My second highlight was the multiple flyovers from Marine One (technically the helicopters used for Marine One – they’re not technically Marine One unless the president is aboard). They’re based just down the river, and evidently conduct practice flights up and down the river.

Marine One Helicopters over the 9th fairway

My Apartment putting practice setup

I don’t know whether I’ve mentioned it before but as soon as I moved into my apartment I purchased a small practice putting green.

It’s not very fast or very long (about 8 feet), but it is perfect for working on making nice, consistent putting strokes. The cup liner prevents all but perfectly on-center and well-paced putts from dropping, and the two narrow white guidelines are great for ensuring straight back-and-through strokes, and consistently straight roll from the ensuing putts.

It’s equipped with a gravity-driven ball return which helps bring balls back, but rarely rolls them all the way back to my feet.

Langston Golf Course

After a busy few weeks at work, I finally got back onto the golf course today.

I played (part of) DC’s Langston golf course at Twilight. How was it?

Well, the condition of the course is not good. Dead grass and dirt everywhere. The layout is flat, but interesting. The landscape is beautiful.

The Par 3 13th

Langston is a public course, and right by my apartment, so I really hoped it would be worth playing. Unfortunately, the course condition is just too unkempt for serious play. The greens and bunkers are not bad. All they need is some better-seeded and better-watered fairways.

For now, I’ll be trekking elsewhere to play.

My game itself was not bad, given the long layoff. Balls went in the air and travelled relatively straight. It’s not scratch golf (lol), but it’s good enough to get by. Hopefully I’ll be able to carve out more time for golf, and find a hole course, in the next few weeks.

TPC Potomac

Today I knocked an item off my golf bucket list: Play a course you’ve attended a tournament at.

I’ve played lots of courses I’ve seen, but never a course I’ve watched the pros play in person.

Playing TPC Potomac was a treat, despite carding a rough 101. The last time I visited the course, I watched Tiger and Bronson Burgoon battle on Sunday, as Molinari charged past par behind them. This time, I got to take my own crack at its slopes.

I sensed trouble the moment I stepped onto the range. I couldn’t hit 50-yard wedge shots straight.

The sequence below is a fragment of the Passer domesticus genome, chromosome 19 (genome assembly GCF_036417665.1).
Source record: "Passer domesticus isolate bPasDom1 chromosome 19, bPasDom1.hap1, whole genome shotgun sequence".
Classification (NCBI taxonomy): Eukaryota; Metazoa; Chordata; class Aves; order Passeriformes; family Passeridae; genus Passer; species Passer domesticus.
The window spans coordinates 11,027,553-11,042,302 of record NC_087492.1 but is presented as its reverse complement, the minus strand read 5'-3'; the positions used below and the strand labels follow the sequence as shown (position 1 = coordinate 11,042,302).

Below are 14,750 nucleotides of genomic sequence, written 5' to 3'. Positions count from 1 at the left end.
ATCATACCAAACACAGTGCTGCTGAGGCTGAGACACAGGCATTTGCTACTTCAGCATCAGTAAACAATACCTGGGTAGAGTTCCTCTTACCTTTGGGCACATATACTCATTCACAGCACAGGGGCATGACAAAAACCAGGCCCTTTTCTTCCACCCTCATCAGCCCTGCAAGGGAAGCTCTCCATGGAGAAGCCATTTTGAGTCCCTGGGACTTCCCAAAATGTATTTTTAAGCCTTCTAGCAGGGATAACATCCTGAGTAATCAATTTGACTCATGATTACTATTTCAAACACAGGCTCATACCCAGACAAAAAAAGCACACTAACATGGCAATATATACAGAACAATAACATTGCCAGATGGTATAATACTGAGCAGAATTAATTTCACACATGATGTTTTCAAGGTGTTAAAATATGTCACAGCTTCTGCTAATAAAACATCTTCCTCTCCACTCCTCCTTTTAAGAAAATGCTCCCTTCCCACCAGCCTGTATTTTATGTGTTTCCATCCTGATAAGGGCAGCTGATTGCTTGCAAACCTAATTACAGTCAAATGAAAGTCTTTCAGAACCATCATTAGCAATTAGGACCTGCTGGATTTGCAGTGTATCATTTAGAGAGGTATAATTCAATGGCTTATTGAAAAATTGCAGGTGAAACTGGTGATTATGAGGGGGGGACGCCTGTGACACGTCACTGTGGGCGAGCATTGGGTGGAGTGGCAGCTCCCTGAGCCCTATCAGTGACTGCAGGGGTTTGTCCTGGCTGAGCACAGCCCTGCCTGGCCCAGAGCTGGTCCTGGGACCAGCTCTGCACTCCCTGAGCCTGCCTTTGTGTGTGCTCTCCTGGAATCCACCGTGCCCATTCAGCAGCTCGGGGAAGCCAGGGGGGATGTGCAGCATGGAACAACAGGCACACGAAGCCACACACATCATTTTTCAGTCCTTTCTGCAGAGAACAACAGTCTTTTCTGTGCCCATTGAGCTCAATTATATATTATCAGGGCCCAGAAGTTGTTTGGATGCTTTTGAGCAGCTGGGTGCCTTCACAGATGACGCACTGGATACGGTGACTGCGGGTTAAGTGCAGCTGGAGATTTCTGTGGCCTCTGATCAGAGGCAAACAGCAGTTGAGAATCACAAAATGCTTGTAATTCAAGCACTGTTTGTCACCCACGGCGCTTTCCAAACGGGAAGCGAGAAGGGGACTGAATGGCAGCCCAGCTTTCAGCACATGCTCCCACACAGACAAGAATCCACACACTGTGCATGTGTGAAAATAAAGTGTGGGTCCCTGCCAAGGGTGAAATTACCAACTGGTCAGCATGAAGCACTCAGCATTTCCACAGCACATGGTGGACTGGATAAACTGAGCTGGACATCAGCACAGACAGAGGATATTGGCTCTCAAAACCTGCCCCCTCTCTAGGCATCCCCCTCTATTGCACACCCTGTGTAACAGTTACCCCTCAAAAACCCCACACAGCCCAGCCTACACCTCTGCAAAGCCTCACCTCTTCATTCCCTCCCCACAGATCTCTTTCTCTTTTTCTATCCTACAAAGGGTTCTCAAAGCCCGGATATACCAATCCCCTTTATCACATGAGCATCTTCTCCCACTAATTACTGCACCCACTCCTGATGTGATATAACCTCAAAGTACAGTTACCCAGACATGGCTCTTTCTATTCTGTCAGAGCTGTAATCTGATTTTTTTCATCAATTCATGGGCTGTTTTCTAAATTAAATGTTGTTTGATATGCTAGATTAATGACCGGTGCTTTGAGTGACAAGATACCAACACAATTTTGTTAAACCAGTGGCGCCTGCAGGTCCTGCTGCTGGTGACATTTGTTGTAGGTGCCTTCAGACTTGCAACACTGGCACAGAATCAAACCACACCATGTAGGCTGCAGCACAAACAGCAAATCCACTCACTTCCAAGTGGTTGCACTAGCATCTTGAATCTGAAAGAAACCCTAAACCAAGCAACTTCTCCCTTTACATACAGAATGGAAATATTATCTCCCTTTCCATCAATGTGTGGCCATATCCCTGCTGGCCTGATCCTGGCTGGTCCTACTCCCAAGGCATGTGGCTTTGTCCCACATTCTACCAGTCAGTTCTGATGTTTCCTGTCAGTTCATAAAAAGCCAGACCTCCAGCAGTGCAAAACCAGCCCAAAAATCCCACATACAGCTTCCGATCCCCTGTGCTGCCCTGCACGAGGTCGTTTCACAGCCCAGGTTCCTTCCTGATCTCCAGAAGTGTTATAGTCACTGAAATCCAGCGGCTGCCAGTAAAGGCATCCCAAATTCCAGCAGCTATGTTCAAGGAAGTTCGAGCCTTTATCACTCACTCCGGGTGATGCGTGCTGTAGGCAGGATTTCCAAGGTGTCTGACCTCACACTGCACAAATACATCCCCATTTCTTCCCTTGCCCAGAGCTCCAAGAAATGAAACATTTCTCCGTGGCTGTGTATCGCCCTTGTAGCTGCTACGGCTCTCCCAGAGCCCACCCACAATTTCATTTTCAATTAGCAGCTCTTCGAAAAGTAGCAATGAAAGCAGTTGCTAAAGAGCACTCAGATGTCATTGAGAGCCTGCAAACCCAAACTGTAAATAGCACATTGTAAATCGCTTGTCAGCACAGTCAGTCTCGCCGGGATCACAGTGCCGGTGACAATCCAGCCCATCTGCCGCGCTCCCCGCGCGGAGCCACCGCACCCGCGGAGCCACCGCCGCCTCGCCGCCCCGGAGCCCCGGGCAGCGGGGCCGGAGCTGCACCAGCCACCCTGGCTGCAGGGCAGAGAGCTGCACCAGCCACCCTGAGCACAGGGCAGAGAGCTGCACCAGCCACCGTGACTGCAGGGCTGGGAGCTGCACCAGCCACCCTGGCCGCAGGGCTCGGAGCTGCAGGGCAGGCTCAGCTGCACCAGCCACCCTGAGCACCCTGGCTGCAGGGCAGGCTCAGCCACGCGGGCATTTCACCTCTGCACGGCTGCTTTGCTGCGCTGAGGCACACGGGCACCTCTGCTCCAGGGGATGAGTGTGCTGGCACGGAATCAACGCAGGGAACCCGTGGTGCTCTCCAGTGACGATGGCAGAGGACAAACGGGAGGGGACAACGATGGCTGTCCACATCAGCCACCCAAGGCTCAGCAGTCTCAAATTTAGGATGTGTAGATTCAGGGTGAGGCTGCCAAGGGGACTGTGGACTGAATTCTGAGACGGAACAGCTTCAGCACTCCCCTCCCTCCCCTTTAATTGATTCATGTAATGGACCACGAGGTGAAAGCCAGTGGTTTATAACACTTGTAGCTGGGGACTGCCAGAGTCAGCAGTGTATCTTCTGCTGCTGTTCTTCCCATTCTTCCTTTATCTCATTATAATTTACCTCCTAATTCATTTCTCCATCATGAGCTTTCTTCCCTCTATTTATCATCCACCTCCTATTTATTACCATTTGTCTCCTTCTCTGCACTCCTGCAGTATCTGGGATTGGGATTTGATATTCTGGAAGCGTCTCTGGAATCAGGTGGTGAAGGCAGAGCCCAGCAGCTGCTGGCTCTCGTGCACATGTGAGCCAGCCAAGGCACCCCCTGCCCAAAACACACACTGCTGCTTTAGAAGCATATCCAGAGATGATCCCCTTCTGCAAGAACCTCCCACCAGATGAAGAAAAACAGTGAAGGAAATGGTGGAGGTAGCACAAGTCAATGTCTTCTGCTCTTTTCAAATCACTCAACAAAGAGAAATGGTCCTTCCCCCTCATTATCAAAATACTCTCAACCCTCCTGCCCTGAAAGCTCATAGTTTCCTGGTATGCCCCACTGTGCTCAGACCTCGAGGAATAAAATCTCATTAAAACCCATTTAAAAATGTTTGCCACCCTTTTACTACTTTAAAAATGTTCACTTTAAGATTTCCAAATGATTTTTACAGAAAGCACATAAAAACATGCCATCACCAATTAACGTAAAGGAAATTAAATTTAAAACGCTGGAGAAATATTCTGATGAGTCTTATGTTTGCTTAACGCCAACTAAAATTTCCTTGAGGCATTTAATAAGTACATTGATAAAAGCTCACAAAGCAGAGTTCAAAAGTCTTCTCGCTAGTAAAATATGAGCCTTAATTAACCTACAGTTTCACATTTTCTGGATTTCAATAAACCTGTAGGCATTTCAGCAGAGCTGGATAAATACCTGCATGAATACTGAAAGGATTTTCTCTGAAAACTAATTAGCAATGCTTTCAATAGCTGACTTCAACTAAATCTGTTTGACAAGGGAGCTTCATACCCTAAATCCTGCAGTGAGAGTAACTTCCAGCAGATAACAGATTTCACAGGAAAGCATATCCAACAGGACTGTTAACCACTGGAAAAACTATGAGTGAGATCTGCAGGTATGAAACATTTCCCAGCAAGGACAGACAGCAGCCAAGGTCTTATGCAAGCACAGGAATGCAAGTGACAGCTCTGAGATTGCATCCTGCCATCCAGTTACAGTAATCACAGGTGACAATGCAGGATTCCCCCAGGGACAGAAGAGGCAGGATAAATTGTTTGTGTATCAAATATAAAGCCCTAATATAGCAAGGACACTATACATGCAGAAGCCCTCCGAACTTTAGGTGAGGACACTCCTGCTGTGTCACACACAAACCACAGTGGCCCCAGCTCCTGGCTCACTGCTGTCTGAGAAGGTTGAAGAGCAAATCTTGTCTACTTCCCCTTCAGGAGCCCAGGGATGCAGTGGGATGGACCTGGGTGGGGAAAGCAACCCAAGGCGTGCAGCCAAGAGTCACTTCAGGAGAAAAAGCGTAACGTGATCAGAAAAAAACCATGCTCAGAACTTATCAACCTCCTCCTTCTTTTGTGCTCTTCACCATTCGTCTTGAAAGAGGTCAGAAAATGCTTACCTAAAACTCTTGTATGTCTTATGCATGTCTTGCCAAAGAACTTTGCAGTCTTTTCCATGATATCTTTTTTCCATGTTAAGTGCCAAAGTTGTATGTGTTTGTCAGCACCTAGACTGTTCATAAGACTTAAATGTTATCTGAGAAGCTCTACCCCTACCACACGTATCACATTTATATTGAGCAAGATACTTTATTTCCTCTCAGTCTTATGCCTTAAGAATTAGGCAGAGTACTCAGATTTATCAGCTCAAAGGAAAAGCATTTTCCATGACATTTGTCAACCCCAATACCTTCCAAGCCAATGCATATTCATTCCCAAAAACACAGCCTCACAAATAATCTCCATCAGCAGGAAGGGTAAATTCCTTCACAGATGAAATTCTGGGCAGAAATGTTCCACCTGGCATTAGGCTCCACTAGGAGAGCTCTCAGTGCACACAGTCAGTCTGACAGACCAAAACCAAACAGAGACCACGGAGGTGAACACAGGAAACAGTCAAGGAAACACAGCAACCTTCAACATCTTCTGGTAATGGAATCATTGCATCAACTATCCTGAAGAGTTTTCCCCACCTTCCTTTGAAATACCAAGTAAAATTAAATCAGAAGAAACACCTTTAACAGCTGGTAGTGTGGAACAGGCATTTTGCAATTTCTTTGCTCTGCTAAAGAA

My game got slightly better from there, but not much. I missed 10 of 14 fairways and I could not get out of a bunker to save my life. Those two things collectively cost me a dozen strokes.

I also squandered a great drive on the short par-4 13th. Fifty yards away in one, on the fairway, and I carded a five, courtesy of two chips, each distinctly bad.

The rest of my game was actually fairly decent. I made two nice pars and birdied the #1 handicap, hitting a beautiful fading hybrid to about 10 feet and sinking the putt. I remember watching pros struggle with that hole, so I’m very satisfied with that three. I also hit some great irons.

The next time I can access a practice facility, all I need is a driver and a sand wedge.

Below is a photo of one of the very interesting par threes on the course.

And here’s a photo of Tiger walking down the 18th on Sunday from my last visit to TPC Potomac. Abbey-Road-esque, if I do say so myself.

Getting “golf fit”

I write a lot on here about the swing work I’m doing (in the two weeks this has been public), but that’s not all I’m doing to get better.

I’m also working on my general fitness.

I’m 22 years old, 162-ish pounds, and reasonably fit. Golf isn’t exactly a game restricted to top, six-pack-wielding athletes.

Still, fitness can be a huge edge (looking at you Brooks – just not at your SI photo), and I need every edge I can get. And it’s nice to feel fit. So I’m working on it.

My priorities are:

– Increasing flexibility and upper body strength to ward off my nagging wrist injury and create some additional speed.

– Increasing my endurance so my swing doesn’t fade mid-round

– And just generally losing a few pounds and getting leaner.

I do this through a mix of gym time (3-4 days a week), running (2-3 days a week), and swimming (2-3 days a week when it’s warm.

Gym time consists of some cardio, some golf specific stretches, some core work, and some lifting, for all the none of you wondering what that means.

I’ll never be a model of athletic prowess, but hopefully by working hard I can use my health to my advantage in the quest to save strokes.

Keep golfing. And yeah, it’s a word Allen.